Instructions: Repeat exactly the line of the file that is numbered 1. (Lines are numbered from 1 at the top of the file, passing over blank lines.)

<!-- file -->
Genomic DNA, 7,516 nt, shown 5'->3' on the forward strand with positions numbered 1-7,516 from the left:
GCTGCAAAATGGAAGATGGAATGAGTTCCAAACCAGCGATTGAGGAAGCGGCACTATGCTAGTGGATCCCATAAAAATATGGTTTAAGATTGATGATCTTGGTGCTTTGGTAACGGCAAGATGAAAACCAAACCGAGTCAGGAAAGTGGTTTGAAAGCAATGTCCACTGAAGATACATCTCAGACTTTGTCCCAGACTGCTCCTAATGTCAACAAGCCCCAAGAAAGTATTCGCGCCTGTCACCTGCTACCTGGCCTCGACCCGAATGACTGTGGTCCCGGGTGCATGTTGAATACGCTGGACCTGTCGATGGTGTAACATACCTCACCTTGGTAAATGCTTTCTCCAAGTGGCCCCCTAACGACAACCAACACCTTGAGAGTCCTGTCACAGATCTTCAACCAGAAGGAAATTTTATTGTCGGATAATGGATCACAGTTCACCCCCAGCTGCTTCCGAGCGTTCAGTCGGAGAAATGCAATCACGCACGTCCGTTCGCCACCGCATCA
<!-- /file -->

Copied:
Genomic DNA, 7,516 nt, shown 5'->3' on the forward strand with positions numbered 1-7,516 from the left: